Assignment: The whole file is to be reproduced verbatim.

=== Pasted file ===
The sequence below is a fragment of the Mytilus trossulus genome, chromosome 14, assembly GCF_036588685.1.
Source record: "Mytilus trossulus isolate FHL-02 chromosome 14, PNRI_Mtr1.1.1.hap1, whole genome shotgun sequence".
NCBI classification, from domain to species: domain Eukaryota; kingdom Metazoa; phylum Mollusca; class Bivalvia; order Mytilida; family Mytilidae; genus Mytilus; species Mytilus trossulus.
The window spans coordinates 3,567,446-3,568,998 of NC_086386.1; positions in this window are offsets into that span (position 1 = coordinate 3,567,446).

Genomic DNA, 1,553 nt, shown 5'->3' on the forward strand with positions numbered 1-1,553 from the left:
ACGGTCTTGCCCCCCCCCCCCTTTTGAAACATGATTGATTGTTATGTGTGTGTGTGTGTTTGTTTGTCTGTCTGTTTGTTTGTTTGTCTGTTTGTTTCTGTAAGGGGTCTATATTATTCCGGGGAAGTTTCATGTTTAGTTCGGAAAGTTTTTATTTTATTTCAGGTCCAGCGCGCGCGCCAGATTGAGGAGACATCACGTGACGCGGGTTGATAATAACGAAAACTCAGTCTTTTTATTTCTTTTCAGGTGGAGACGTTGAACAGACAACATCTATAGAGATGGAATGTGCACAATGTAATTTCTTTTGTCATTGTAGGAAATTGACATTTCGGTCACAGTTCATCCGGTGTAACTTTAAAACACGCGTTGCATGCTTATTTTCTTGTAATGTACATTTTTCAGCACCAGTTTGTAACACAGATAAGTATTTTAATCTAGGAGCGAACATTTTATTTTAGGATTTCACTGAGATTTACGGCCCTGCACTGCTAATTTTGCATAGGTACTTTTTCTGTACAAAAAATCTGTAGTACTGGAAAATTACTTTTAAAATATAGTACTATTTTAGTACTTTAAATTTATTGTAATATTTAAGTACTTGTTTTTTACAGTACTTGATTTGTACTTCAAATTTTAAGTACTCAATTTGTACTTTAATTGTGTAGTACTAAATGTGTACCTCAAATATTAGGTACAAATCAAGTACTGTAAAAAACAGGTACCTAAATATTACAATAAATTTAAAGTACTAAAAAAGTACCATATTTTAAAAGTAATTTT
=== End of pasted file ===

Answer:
The sequence below is a fragment of the Mytilus trossulus genome, chromosome 14, assembly GCF_036588685.1.
Source record: "Mytilus trossulus isolate FHL-02 chromosome 14, PNRI_Mtr1.1.1.hap1, whole genome shotgun sequence".
NCBI classification, from domain to species: domain Eukaryota; kingdom Metazoa; phylum Mollusca; class Bivalvia; order Mytilida; family Mytilidae; genus Mytilus; species Mytilus trossulus.
The window spans coordinates 3,567,446-3,568,998 of NC_086386.1; positions in this window are offsets into that span (position 1 = coordinate 3,567,446).

Genomic DNA, 1,553 nt, shown 5'->3' on the forward strand with positions numbered 1-1,553 from the left:
ACGGTCTTGCCCCCCCCCCCCTTTTGAAACATGATTGATTGTTATGTGTGTGTGTGTGTTTGTTTGTCTGTCTGTTTGTTTGTTTGTCTGTTTGTTTCTGTAAGGGGTCTATATTATTCCGGGGAAGTTTCATGTTTAGTTCGGAAAGTTTTTATTTTATTTCAGGTCCAGCGCGCGCGCCAGATTGAGGAGACATCACGTGACGCGGGTTGATAATAACGAAAACTCAGTCTTTTTATTTCTTTTCAGGTGGAGACGTTGAACAGACAACATCTATAGAGATGGAATGTGCACAATGTAATTTCTTTTGTCATTGTAGGAAATTGACATTTCGGTCACAGTTCATCCGGTGTAACTTTAAAACACGCGTTGCATGCTTATTTTCTTGTAATGTACATTTTTCAGCACCAGTTTGTAACACAGATAAGTATTTTAATCTAGGAGCGAACATTTTATTTTAGGATTTCACTGAGATTTACGGCCCTGCACTGCTAATTTTGCATAGGTACTTTTTCTGTACAAAAAATCTGTAGTACTGGAAAATTACTTTTAAAATATAGTACTATTTTAGTACTTTAAATTTATTGTAATATTTAAGTACTTGTTTTTTACAGTACTTGATTTGTACTTCAAATTTTAAGTACTCAATTTGTACTTTAATTGTGTAGTACTAAATGTGTACCTCAAATATTAGGTACAAATCAAGTACTGTAAAAAACAGGTACCTAAATATTACAATAAATTTAAAGTACTAAAAAAGTACCATATTTTAAAAGTAATTTT